UDP freezes, possible cure found(???)

So yeah,
I asked a lot of questions so when i’m on a trail i’d like to contribute!

Been struggling for a while now. I have multiple (25+) arduino Ethernet devices that send and receive UDP at a rate of 10 to 40Hz, and packages over 40bytes. During testing we found that the units randomly froze. Some make it to 24 hours but most freeze after 2 to 4 hours. Resetting them with a watchdog did the trick, but there was an issue because the PWM output was also resetted.

I tried a bunch load… from disabling the SPI pin (High) of the SD socket to resetting the W5100 with an output pin…
After a typical debugging session found out that it froze during a routine that sends the UDP packages, and after some more debugging found out that the function

Udp.endPacket();

caused all the problems. It calls the function but never recovers from it…
Digging into the include file, I found allot of “while” loops that wait until a certain condition is met. One of them, in the socket.cpp is the following (found after yes, more debugging!):

int sendUDP(SOCKET s)
{
  W5100.execCmdSn(s, Sock_SEND);
  /* +2008.01 bj */
  while ((W5100.readSnIR(s) & SnIR::SEND_OK) != SnIR::SEND_OK )
  {
    if (W5100.readSnIR(s) & SnIR::TIMEOUT)
    {
      /* +2008.01 [bj]: clear interrupt */
      W5100.writeSnIR(s, (SnIR::SEND_OK|SnIR::TIMEOUT));
      return 0;
    }
  }

  /* +2008.01 bj */	
  W5100.writeSnIR(s, SnIR::SEND_OK);

  /* Sent ok */
  return 1;
}

And sometimes it never recovers from this while loop!

So what I did, was the most DIRTY way of finding out what actually happens:

int sendUDP(SOCKET s)
{

  W5100.execCmdSn(s, Sock_SEND);
		int t;
  /* +2008.01 bj */
  while (((W5100.readSnIR(s) & SnIR::SEND_OK) != SnIR::SEND_OK ) && t<25500)
  {
    if (W5100.readSnIR(s) & SnIR::TIMEOUT)
    {
      /* +2008.01 [bj]: clear interrupt */
      W5100.writeSnIR(s, (SnIR::SEND_OK|SnIR::TIMEOUT));
      return 0;
    }
	t++;
  }

  /* +2008.01 bj */	
  W5100.writeSnIR(s, SnIR::SEND_OK);
 if(t>25000)
 {
	return 2;
	}
  /* Sent ok */
  return 1;
}

Just increase a integer so when it reaches above a set amount, exits the while loop and lets me know.

And guess what: The devices now run for over 5 days, without issues… It does return “2” on occasion, but continues to run without problems!

So, I know it’s not the cleanest way of finding out, but it works for me!

I’d really like your collective thoughts of constructive criticism and like to know if someone else has this issue or another way of solving it.

My question is: why is it not timing out?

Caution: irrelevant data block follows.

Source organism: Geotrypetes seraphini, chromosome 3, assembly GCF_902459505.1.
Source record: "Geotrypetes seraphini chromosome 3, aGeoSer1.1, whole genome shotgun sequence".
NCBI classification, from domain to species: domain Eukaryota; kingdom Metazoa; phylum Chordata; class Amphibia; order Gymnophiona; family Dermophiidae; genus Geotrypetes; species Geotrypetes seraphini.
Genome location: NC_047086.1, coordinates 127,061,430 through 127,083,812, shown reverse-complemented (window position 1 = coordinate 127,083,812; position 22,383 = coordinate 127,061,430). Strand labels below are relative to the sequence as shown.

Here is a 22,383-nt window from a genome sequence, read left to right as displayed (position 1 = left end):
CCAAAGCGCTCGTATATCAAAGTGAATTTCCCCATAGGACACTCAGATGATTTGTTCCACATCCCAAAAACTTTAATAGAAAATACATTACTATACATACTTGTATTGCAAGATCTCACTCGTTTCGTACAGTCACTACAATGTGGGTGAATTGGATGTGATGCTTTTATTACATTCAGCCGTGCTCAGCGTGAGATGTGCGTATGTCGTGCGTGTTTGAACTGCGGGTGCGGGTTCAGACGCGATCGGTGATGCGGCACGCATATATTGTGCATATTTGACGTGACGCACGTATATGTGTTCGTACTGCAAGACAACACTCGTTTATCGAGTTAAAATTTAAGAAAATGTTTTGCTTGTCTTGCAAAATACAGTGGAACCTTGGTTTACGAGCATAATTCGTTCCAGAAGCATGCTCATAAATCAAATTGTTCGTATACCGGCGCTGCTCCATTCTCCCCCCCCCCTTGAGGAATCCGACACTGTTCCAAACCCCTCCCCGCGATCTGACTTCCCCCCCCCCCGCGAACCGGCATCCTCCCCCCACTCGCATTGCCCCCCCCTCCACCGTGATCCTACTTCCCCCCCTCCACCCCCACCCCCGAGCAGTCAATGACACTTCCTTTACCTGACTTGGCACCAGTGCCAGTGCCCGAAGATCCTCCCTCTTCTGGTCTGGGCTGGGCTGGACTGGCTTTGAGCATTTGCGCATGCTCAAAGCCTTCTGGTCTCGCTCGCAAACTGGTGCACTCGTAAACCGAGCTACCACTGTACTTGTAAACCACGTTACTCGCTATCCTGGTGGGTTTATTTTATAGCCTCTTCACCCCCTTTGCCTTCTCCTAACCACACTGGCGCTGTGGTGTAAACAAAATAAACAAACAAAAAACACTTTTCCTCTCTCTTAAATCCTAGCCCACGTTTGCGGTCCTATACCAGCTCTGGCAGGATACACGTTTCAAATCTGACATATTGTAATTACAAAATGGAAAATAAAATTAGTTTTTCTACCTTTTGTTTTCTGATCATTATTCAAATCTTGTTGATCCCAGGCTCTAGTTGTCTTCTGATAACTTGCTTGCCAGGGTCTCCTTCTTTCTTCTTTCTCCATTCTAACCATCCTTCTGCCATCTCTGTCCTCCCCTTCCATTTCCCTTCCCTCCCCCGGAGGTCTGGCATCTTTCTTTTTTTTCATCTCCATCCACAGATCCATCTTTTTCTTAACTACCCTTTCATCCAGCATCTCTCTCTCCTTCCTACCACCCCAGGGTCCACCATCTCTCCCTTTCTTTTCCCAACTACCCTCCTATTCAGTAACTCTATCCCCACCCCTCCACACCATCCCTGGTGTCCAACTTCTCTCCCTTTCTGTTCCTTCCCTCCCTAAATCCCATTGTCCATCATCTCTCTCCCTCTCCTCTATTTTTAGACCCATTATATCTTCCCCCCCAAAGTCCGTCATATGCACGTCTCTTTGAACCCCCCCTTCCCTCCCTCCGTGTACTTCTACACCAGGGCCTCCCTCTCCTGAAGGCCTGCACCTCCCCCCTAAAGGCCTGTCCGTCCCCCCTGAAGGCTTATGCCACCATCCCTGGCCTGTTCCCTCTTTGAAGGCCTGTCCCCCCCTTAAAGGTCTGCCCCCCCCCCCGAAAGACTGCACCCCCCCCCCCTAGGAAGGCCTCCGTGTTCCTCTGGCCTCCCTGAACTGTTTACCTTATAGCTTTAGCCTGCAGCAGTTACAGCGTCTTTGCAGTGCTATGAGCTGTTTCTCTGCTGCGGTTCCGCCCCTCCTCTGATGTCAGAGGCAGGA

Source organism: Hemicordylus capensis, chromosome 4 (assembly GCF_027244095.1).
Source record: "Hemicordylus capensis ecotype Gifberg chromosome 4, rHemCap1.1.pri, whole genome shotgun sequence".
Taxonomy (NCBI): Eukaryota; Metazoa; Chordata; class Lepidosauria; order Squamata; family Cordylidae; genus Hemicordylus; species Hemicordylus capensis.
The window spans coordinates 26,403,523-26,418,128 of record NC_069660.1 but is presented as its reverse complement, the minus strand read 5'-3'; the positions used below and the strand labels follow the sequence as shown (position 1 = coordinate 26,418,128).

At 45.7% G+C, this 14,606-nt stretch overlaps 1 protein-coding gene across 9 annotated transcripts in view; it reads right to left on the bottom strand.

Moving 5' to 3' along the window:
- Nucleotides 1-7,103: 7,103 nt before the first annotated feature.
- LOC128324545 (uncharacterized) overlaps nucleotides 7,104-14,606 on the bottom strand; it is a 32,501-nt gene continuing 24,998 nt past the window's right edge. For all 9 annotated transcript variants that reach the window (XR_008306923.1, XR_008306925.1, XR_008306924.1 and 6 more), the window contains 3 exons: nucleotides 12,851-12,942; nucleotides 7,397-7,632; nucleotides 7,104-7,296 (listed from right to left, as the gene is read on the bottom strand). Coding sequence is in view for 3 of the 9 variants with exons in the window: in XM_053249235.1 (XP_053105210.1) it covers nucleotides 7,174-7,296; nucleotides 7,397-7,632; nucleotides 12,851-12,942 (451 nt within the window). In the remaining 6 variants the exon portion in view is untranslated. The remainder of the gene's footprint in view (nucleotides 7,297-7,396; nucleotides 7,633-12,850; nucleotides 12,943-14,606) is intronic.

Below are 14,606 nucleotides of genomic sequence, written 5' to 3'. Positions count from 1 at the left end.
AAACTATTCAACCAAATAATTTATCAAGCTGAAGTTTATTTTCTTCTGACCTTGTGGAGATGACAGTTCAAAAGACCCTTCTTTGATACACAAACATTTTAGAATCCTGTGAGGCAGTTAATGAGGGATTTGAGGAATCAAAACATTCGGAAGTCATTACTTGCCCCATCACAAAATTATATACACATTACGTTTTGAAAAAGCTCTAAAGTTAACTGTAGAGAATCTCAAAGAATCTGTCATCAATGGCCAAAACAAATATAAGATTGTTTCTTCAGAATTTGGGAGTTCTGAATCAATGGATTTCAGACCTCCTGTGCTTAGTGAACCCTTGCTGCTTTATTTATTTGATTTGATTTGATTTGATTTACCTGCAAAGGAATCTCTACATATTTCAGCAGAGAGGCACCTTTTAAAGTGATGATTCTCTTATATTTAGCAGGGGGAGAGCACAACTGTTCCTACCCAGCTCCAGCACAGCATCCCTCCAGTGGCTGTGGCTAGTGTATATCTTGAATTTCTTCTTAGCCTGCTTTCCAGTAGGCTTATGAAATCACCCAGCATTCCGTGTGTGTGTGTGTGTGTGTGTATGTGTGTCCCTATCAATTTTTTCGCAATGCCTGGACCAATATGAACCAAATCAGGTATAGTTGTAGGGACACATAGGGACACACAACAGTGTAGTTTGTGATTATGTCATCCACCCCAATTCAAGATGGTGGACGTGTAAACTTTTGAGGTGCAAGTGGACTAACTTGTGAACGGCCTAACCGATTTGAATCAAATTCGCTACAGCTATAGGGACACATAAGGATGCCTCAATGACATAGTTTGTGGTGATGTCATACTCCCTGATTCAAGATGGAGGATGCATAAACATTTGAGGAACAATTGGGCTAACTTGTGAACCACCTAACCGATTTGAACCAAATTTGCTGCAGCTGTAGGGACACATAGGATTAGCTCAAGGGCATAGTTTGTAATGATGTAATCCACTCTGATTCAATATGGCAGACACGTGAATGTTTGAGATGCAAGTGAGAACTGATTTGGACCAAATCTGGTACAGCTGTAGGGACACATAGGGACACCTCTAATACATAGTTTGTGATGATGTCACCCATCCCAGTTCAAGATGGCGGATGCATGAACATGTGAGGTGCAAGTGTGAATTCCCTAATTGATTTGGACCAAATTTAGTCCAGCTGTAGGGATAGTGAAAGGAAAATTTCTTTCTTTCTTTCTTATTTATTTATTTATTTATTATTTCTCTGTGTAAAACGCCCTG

if (W5100.readSnIR(s) & SnIR::TIMEOUT)
    {
      /* +2008.01 [bj]: clear interrupt */
      W5100.writeSnIR(s, (SnIR::SEND_OK|SnIR::TIMEOUT));
      return 0;
    }

edit: Have you changed the setRetransmissionTime setting in the w5100?

SurferTim: My question is: why is it not timing out?

    if (W5100.readSnIR(s) & SnIR::TIMEOUT)
    {
      /* +2008.01 [bj]: clear interrupt */
      W5100.writeSnIR(s, (SnIR::SEND_OK|SnIR::TIMEOUT));
      return 0;
    }

edit: Have you changed the setRetransmissionTime setting in the w5100?

I indeed "played around" with both the Re-transmission Time and Count, didn't seem to have much effect. And the question why it didn't time out is also a mystery to me. When I first dove into the problem I skipped that loop because I was thinking there is a timeout function in there, must be OK! but when all else didn't had any effect I still wanted to be sure...

Last I checked, the timeout worked. I'll check it when I get a chance.

OK, I checked. The UDP.endPacket() call will time out and return 0 according to the settings in setRetransmissionCount and setRetransmissionTime. It does not freeze.

FYI: The setRetransmissionCount must be a value of 1 or greater. The default is 8. The setRetransmissionTime is in 100us increments. The default is 2000 (200ms).

edit: Last time I checked, the setRetransmissionCount caused a failure if set to 0. It never sent a packet.

edit2: I just checked again, and that is true. A value of 0 never sends a packet.

SurferTim: OK, I checked. The UDP.endPacket() call will time out and return 0 according to the settings in setRetransmissionCount and setRetransmissionTime. It does not freeze.

FYI: The setRetransmissionCount must be a value of 1 or greater. The default is 8. The setRetransmissionTime is in 100us increments. The default is 2000 (200ms).

edit: Last time I checked, the setRetransmissionCount caused a failure if set to 0. It never sent a packet.

edit2: I just checked again, and that is true. A value of 0 never sends a packet.

I didn't try it with "0" for the count, but good to know. I found out after another night of testing that the timeout does trigger most of the times, but every so often doesn't and freezes the W5100. Both with default values and with adjusted values for the time and count of the re-transmission. The only explanation I can think of is that in the time during the call of the function and the timeout, a buffer overflows or something like that. As I said, I have around 20 to 30 devices that send and receive packages at 10 to 40 times a second. The smallest package is 42 and the biggest around 100 bytes By returning from the UDP.endPacket() function with a non-default value, and resetting the W5100 (By lowering the reset pin with a digital output) i'm able to continue with reliable devices.